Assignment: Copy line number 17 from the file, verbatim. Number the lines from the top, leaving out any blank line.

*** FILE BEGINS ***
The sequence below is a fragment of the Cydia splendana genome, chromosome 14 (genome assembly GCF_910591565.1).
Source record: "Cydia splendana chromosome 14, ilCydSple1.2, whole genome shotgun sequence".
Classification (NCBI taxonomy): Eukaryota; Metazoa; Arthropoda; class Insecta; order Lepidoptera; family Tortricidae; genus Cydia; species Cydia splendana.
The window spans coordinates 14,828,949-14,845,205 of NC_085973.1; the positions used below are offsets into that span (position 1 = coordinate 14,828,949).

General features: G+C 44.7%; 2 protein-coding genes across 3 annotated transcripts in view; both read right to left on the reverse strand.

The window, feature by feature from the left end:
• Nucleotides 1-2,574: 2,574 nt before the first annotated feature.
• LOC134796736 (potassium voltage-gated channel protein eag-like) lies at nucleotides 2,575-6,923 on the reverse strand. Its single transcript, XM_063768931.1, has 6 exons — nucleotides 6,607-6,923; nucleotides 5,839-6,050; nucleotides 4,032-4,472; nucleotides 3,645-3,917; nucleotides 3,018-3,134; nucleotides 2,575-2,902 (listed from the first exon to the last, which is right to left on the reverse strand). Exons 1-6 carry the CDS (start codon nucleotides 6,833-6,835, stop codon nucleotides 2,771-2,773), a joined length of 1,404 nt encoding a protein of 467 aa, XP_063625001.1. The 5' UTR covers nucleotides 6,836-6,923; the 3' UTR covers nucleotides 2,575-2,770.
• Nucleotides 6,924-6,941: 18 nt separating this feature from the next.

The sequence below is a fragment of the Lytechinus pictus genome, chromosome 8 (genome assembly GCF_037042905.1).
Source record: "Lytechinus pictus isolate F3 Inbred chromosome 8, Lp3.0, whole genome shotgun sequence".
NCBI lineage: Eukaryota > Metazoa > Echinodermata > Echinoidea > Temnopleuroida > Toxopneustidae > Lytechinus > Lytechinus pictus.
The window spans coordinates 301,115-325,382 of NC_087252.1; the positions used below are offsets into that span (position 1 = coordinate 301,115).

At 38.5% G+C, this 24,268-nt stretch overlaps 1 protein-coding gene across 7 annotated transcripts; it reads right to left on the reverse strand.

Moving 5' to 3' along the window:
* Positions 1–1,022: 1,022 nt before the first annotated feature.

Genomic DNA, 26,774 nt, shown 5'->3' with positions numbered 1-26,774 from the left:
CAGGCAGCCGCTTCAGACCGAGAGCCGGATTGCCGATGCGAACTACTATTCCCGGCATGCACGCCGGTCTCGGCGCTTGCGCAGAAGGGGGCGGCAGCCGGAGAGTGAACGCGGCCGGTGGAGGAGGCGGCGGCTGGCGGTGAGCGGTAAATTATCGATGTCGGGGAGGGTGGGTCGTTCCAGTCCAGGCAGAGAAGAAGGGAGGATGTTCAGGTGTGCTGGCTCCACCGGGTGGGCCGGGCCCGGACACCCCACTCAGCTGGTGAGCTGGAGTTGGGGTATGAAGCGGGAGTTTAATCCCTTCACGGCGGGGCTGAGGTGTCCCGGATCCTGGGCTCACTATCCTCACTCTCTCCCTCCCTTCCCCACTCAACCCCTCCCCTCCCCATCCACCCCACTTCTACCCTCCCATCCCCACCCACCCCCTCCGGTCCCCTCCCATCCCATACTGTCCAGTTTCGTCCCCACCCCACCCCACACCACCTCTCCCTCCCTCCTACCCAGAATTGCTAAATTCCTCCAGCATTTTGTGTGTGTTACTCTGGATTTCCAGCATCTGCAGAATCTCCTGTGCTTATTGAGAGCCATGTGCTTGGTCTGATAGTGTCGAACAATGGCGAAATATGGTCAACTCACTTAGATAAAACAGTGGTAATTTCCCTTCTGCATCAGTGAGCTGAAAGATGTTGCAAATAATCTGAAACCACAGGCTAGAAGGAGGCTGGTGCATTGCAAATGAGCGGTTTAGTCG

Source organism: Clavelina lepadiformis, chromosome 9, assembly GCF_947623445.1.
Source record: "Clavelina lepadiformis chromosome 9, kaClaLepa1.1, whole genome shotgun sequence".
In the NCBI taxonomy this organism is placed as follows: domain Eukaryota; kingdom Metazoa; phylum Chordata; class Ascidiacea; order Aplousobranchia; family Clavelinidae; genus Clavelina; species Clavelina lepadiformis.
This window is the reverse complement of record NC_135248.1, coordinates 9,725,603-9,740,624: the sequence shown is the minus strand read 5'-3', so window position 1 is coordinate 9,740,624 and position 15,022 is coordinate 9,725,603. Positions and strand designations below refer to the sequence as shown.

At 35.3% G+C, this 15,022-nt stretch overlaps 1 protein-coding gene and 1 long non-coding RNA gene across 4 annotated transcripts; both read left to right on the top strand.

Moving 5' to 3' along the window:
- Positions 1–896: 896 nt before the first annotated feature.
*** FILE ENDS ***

Genomic DNA, 26,774 nt, shown 5'->3' with positions numbered 1-26,774 from the left: